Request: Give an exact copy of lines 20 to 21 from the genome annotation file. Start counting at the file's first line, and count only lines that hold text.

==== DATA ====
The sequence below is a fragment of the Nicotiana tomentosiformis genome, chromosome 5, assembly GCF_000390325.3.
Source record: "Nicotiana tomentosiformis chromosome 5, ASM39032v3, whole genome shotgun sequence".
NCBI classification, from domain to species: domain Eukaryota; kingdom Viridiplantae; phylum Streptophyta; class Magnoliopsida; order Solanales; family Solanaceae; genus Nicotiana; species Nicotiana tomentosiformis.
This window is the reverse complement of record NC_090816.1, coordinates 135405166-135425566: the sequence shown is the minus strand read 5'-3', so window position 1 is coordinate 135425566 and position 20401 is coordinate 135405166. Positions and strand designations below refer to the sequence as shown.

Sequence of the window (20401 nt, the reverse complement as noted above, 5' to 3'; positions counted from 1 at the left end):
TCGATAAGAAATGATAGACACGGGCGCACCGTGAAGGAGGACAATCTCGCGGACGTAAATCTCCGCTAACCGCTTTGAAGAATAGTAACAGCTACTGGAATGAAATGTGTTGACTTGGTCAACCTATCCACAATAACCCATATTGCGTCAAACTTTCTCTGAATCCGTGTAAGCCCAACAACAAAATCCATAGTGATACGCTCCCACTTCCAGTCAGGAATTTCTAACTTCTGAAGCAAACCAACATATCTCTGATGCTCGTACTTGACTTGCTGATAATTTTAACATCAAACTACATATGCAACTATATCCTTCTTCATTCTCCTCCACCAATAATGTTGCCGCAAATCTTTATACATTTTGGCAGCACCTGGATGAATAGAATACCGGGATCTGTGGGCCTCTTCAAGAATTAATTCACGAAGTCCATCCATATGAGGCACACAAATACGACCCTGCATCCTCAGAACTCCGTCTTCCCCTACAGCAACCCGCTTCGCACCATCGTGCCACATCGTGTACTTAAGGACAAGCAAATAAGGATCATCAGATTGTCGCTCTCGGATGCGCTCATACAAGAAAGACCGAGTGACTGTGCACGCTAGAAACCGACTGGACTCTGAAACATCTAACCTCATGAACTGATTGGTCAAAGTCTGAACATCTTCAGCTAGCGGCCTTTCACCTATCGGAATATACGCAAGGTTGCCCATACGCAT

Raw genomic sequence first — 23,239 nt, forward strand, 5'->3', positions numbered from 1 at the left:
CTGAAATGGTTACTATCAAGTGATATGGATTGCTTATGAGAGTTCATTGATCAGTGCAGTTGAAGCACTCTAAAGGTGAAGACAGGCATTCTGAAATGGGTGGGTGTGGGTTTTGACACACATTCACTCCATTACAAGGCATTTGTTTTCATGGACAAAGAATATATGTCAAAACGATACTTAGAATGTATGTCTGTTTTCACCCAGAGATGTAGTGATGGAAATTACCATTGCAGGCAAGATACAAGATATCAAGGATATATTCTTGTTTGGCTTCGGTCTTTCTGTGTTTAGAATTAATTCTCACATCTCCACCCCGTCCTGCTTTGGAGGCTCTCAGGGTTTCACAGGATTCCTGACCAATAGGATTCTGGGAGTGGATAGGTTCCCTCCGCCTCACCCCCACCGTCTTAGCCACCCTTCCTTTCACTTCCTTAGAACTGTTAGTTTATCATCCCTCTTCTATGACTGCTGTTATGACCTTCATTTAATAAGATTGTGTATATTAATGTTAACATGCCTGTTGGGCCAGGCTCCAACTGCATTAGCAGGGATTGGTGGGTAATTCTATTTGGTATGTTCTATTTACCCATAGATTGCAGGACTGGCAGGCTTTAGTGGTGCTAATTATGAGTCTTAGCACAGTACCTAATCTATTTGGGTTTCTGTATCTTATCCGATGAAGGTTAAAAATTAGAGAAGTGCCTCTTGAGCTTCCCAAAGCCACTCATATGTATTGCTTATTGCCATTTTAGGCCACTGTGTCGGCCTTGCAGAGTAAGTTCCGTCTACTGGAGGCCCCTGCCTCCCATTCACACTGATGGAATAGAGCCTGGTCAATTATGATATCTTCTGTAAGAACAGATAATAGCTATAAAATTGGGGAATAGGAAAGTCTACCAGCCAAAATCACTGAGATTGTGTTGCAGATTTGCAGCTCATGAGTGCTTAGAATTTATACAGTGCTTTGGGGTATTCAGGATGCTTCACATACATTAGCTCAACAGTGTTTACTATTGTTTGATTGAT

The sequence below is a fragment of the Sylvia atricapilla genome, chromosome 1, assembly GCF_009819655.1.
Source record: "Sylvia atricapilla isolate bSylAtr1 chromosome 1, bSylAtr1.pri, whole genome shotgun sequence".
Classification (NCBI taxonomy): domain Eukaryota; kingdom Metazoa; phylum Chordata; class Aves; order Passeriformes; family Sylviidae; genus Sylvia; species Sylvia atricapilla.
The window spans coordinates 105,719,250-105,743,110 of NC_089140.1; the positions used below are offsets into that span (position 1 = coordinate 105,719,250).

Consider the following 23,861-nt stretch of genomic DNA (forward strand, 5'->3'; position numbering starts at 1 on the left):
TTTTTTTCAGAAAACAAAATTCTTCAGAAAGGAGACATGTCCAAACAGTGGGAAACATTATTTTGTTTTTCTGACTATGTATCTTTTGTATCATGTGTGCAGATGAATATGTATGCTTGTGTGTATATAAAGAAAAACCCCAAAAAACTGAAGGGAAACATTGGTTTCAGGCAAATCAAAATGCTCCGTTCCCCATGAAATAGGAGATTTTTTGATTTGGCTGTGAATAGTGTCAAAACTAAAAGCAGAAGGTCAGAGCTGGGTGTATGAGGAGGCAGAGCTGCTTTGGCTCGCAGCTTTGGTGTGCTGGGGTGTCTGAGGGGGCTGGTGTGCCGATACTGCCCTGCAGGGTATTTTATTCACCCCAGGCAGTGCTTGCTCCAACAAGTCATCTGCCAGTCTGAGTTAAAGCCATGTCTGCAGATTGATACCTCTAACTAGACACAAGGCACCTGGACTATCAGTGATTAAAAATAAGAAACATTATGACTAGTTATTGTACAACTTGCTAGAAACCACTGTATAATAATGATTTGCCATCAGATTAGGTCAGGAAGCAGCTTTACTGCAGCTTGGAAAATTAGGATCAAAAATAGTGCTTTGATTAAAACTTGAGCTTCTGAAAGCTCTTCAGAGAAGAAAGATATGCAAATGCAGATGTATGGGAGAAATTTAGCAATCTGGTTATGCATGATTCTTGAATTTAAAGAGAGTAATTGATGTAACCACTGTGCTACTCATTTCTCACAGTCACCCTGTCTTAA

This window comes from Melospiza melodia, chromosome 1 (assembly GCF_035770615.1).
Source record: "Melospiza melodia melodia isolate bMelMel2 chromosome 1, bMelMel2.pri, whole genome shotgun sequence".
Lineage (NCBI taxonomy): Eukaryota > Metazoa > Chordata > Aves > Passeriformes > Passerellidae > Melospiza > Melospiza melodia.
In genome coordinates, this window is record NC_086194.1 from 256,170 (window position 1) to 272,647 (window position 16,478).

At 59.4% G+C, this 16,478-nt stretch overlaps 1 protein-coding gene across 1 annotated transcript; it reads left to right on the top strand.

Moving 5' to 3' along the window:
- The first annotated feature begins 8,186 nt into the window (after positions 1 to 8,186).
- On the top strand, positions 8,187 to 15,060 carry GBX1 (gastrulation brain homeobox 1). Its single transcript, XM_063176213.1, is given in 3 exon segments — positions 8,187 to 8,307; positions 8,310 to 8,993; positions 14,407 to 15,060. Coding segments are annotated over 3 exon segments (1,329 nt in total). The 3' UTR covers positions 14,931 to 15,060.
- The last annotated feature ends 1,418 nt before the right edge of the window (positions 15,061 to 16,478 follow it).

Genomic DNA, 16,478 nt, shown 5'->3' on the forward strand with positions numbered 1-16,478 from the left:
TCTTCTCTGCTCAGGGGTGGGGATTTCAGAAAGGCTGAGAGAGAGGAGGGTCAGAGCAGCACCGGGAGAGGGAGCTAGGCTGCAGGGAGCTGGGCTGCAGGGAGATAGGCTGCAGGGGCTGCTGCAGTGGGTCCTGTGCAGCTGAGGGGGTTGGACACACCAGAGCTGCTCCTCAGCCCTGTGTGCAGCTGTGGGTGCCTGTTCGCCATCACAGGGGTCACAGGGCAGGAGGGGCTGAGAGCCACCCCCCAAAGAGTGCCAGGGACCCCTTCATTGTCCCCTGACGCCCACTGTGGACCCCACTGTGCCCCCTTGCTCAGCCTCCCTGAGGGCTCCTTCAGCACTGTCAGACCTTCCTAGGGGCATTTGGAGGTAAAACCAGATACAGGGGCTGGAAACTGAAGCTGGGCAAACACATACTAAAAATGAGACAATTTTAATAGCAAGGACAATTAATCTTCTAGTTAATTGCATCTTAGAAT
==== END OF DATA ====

Moving 5' to 3' along the window:
- The first annotated feature begins 8,186 nt into the window (after positions 1 to 8,186).